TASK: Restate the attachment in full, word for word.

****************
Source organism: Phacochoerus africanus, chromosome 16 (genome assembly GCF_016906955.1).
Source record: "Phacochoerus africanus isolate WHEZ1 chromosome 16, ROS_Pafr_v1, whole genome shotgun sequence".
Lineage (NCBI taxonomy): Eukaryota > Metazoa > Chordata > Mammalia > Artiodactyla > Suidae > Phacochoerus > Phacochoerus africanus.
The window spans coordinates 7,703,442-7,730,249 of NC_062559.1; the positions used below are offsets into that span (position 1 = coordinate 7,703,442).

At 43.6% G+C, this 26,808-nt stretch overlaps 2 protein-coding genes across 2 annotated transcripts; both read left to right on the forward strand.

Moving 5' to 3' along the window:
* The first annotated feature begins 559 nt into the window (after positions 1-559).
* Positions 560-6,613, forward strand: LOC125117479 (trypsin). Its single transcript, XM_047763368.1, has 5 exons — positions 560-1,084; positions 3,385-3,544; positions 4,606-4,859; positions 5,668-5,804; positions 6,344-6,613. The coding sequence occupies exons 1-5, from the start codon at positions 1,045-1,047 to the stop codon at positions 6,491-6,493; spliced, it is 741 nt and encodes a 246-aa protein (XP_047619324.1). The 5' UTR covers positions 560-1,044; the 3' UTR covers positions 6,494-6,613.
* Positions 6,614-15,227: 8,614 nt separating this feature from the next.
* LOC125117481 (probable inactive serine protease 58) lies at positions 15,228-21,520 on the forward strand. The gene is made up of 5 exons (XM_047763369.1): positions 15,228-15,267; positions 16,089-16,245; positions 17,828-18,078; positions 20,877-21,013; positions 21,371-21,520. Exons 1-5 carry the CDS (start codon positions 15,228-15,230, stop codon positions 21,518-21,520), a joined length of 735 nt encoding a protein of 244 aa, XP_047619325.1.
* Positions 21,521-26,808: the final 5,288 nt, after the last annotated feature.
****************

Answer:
Source organism: Phacochoerus africanus, chromosome 16 (genome assembly GCF_016906955.1).
Source record: "Phacochoerus africanus isolate WHEZ1 chromosome 16, ROS_Pafr_v1, whole genome shotgun sequence".
Lineage (NCBI taxonomy): Eukaryota > Metazoa > Chordata > Mammalia > Artiodactyla > Suidae > Phacochoerus > Phacochoerus africanus.
The window spans coordinates 7,703,442-7,730,249 of NC_062559.1; the positions used below are offsets into that span (position 1 = coordinate 7,703,442).

At 43.6% G+C, this 26,808-nt stretch overlaps 2 protein-coding genes across 2 annotated transcripts; both read left to right on the forward strand.

Moving 5' to 3' along the window:
* The first annotated feature begins 559 nt into the window (after positions 1-559).
* Positions 560-6,613, forward strand: LOC125117479 (trypsin). Its single transcript, XM_047763368.1, has 5 exons — positions 560-1,084; positions 3,385-3,544; positions 4,606-4,859; positions 5,668-5,804; positions 6,344-6,613. The coding sequence occupies exons 1-5, from the start codon at positions 1,045-1,047 to the stop codon at positions 6,491-6,493; spliced, it is 741 nt and encodes a 246-aa protein (XP_047619324.1). The 5' UTR covers positions 560-1,044; the 3' UTR covers positions 6,494-6,613.
* Positions 6,614-15,227: 8,614 nt separating this feature from the next.
* LOC125117481 (probable inactive serine protease 58) lies at positions 15,228-21,520 on the forward strand. The gene is made up of 5 exons (XM_047763369.1): positions 15,228-15,267; positions 16,089-16,245; positions 17,828-18,078; positions 20,877-21,013; positions 21,371-21,520. Exons 1-5 carry the CDS (start codon positions 15,228-15,230, stop codon positions 21,518-21,520), a joined length of 735 nt encoding a protein of 244 aa, XP_047619325.1.
* Positions 21,521-26,808: the final 5,288 nt, after the last annotated feature.